Nature & AnimalsPeople & Politics

The Plastic Waster Emails – how manufacturers are responding to the packaging crisis

Heard of The Timewaster Letters? The spirit of subversive comedy and the character of the concerned, fussy British consumer that they capture make them just the thing to lift your spirits on a dull winter day.

Sadly, the responses to the first batch of Plastic Waster Emails are not so funny. In the first few weeks of 2018, acting on a rare new year’s resolution, I wrote to a select number of manufacturers whose use of plastic packaging struck me as excessive. And now, with the responses in (or not, as the case may be), I am able to provide a snapshot of how companies are responding to the plastic crisis.

Yellow plastic wrapper for Belvita Breakfast soft bakesFirst up, Mondelez, the manufacturer of Belvita Breakfast Soft Bakes. Now, I did not buy this product. I repeat, I DID NOT BUY THIS PRODUCT. It dropped through the letterbox one December morning, a sturdy cardboard box containing the plastic wrapper you see in the photo. Inside the wrapper were two small biscuits – 4-6 bites’ worth, depending on the size of your mouth. I ate them, and marvelled at the packaging involved in providing such a tiny amount of food, presumably delivered quite widely in a marketing drop to the neighbourhood.

I wrote to Mondelez expressing my concerns, and received the following response:

Dear Alex,

We’ll continue to lead the way in reducing packaging waste and plan to eliminate 65,000 tonnes of packaging material by 2020 to help reduce waste.

Collaboration across our R&D, category and region teams between 2010-2014 resulted in more than 600 projects that eliminated packaging; we eliminated 40,000 tonnes (89 million pounds) of packaging, exceeding our target by 78 percent, and saving an estimated 100,000 tonnes of annual CO2 emissions.

Many of the packaging materials we use are recyclable although facilities for recycling in your area may differ from those in neighbouring areas.  We therefore advise you to check with your local authority regarding what they currently recycle and how their infrastructure is developing in future. As well as checking with your local authority, you can easily find out where and what can be recycled at

Thank you once again for taking the time to contact us.

That’s right – no attempt whatsoever to address the point I had written to them about; just a blurb, if you’ll permit the coining of a collective noun, of corporate boasting. I have since received a second email from Mondelez inviting me to take part in a survey because they are ‘always looking to provide consumers with the best possible service, and love to hear feedback.’

Thumb and forefinger holding plastic casing that surrounds a single Moser Roth chocolate canapeSecond up: Aldi, the supermarket where I do my main shop. I had received as a Christmas gift a box of their own-brand chocolates which were really quite nice. But what I noticed about the Moser Roth chocolate canapes was that each and every one was wrapped in a roll of its own plastic in addition to the plastic tray, which sat inside the plastic box housing the whole concoction. So I wrote to Aldi and asked them whether all that was really necessary. And guess what? The reply was very similar to the one cited above.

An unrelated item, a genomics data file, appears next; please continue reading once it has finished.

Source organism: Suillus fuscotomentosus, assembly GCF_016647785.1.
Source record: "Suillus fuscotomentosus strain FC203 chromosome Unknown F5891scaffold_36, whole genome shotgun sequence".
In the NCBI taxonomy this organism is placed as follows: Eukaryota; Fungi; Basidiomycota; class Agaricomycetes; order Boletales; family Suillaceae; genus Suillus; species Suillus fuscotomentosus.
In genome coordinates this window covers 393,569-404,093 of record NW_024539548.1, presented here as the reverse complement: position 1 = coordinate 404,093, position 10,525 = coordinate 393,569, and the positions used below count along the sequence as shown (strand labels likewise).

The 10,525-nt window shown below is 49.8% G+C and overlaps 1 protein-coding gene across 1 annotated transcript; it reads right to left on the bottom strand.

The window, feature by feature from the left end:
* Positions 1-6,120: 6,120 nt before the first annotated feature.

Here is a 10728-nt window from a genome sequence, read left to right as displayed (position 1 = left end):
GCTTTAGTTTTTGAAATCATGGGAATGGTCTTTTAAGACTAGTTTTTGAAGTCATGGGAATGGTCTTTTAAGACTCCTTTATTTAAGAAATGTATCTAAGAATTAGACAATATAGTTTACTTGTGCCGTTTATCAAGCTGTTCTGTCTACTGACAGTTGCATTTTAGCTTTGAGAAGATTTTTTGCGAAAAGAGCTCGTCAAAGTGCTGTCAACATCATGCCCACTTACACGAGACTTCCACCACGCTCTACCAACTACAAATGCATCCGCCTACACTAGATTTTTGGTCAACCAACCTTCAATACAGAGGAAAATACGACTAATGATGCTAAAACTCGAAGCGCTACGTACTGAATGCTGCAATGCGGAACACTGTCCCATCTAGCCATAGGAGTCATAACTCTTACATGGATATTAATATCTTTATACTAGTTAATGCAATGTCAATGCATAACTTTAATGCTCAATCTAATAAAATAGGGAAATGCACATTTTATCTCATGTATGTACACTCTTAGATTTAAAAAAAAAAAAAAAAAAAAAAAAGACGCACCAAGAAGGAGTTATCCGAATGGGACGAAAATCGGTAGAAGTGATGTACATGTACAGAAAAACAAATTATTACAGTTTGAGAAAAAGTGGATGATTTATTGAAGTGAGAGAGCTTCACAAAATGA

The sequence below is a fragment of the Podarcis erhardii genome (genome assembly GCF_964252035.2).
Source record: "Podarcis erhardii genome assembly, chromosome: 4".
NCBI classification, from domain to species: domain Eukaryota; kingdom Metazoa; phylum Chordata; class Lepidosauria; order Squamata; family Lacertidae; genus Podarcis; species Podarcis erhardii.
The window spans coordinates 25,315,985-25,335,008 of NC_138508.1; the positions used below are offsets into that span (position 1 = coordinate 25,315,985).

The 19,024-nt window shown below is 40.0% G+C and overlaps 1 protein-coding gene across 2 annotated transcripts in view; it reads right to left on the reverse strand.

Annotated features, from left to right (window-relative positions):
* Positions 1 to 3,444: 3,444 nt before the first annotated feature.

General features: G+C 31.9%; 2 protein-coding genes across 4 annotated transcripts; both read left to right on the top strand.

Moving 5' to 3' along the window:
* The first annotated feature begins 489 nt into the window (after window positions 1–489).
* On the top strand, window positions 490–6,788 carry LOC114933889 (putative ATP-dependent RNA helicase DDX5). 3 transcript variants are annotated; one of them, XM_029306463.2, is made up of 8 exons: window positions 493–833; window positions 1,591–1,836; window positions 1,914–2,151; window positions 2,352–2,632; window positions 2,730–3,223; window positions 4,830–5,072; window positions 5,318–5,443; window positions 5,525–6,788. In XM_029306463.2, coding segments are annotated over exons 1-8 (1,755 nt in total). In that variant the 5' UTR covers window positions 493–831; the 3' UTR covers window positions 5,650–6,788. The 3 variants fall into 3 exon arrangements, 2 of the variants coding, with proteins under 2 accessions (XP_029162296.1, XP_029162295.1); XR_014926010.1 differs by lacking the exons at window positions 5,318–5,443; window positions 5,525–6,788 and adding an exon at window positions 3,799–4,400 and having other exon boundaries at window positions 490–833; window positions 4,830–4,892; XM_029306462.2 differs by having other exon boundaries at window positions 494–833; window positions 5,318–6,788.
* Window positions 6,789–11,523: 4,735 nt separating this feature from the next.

Non-recyclable black plastic trayThen I wrote to Rankin Selection about the way they package their Irish soda bread. I’ve been buying this for years, making special trips to the supermarkets which stock it. But now I will do so no more, because the bread comes not just in a plastic wrapper but also one of those brown, non-recyclable plastic trays. I put this to Rankin. Answer came there none.


Cardboard box with a bottle of Clarins Eau Dynamisante and samples by itFinally, I wrote to Clarins. I’ve been a customer, (funds permitting), for years, and never tire of their brand-leading scent Eau Dynamisante. But within days of the sales starting, the department stores had sold out of the reduced product so, for the first time, I ordered the 100 ml bottle online.

A few days later a large cardboard arrived, full of polystyrene chips. Retrieving my bottle of perfume and the free samples that accompanied it was like delving into a lucky dip. When I’d done so I tipped the chips into the kitchen bin – they half-filled it – and put the various cardboard boxes into the recycling. Later, I wrote to Clarins. This was their response:

Dear Alex,

Thank you for your email and many apologies for our delayed response.

We are very sorry to learn of your disappointment with the way your online order was packaged.

Cardboard box full of cornstarch packaging chipsWe can advise that the foam peanuts included in the parcel are made from corn-starch, not polystyrene and they are fully bio-degradable to align with our sustainability and environment value. The peanuts can be dissolved in water, or alternatively put on a compost heap.

Please let us know if you require any further information or if we can be of any further assistance.

Refreshing, huh? It was too late to retrieve the chips from the bin and put them on the compost heap – I did try – but this just goes to show: better approaches to packaging and to customer enquiries are well and truly possible.

Watch this space for the next instalment of The Plastic Waster Emails.